Access to Work is a government scheme available to all disabled members of staff, or staff with learning difficulties and disabilities (LDD), including apprentices. It provides extra support to ensure that disabled people or those with LDD are not substantially disadvantaged in the workplace. Support might be in the form of specialist equipment, adaptions, support worker services, or help getting to and from work. Access to Work is available to those working as little as one hour per week. While individuals should apply for Access to Work themselves, it would be useful to signpost employees to the application and offer support. You can find out more about the scheme on the Access to Work web pages.

Building apprenticeships into the workforce strategy

Apprenticeship qualifications or standards range from levels 2-7. This is the equivalent of GCSE level up to master’s degree level. Apprenticeships are also available in a range of subjects and can develop individuals in many occupational competencies. These include but are not limited to, clinical apprenticeships such as nursing, advanced clinical practice, and radiography, and non-clinical apprenticeships such as senior leadership, clinical coding and facilities management.

Consider the following questions when developing your workforce plans.

  • How can a scaled-up apprenticeship offer act as an enabler of your workforce strategy?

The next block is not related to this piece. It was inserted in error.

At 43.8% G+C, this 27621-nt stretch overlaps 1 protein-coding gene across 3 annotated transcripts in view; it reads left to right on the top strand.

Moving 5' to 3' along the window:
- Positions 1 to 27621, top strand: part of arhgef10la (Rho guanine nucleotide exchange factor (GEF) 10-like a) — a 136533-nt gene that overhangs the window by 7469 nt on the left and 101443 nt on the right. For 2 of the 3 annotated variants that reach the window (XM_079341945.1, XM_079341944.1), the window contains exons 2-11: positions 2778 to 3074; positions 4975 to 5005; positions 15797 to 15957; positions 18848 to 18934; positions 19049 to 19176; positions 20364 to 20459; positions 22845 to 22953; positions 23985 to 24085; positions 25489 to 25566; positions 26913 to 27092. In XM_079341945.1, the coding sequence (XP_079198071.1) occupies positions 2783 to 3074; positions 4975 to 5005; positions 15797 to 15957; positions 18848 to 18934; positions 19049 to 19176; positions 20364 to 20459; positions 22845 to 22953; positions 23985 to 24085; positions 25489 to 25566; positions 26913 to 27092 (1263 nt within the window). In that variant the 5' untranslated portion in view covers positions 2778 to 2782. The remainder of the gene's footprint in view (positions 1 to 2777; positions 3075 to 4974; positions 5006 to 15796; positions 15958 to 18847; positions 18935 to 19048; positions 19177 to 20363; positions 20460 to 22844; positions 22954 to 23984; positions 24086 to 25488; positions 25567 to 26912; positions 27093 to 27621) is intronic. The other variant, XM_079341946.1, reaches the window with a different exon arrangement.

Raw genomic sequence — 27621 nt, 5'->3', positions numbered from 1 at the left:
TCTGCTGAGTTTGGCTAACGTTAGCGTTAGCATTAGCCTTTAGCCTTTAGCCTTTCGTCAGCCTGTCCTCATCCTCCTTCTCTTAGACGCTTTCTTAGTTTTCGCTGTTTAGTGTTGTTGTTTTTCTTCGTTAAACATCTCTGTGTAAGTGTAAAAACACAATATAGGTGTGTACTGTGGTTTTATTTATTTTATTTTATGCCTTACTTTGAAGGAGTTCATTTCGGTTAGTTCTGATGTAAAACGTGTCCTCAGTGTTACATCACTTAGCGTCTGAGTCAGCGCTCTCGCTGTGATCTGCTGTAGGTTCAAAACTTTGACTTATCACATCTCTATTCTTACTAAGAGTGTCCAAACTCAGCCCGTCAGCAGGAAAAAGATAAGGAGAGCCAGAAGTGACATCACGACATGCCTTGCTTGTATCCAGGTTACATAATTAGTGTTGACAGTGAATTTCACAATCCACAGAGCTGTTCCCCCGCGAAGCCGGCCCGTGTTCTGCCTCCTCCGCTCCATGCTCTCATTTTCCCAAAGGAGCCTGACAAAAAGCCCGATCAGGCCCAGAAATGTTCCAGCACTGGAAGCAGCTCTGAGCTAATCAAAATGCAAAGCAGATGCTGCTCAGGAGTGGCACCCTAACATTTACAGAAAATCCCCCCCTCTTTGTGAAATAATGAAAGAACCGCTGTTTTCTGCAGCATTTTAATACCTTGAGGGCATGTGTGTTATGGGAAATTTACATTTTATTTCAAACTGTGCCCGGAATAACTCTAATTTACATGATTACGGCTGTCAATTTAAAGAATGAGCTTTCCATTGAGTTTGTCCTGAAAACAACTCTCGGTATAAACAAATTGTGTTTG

• How can apprenticeships enable you to meet key actions from the NHS People Plan, Workforce Race Equality Standard (WRES) and the Workforce Disability Equality Standard (WDES)?
  • How can apprenticeships enable you to be more representative of the community you serve?
  • Does your current apprenticeship offer align to the skills/talent pipeline you will need over the next five years?
  • How can the introduction/use of apprenticeships tackle your key workforce challenges?

The HASO website also shows the range of apprenticeships you could include as part of your workforce strategy.

There are a number of ways that apprenticeships can benefit your organisation

  • Apprenticeship pathways are now being developed to provide higher-level technical skills and provide a great option for retaining the existing workforce and, building talent pipelines. For example, Cambridge University Hospitals has created a pathway from traineeship to registered nurse, which has enabled the trust to retain talent. University Hospitals Southampton on how they've retained 100 per cent of apprentices on their nursing programme. The HASO website also shares a wide array of potential pathways that you could develop in your organisation.

  • Retaining the skills and experience of existing employers is vital if employers are to avoid future skills shortages. Many employers are now offering apprenticeships at all levels to existing staff across a wide range of roles and disciplines as part of their strategy. Find out how trusts have used AHP apprenticeships.

  • When thinking about how they can redesign and shape the workforce in order to respond to, and anticipate service needs, many employers are ensuring that apprenticeships form a key part of their workforce supply strategy. Chesterfield Royal Hospital introduced band 4 roles by using apprenticeships to build a team around the patient based on what skills and activities they needed from their team.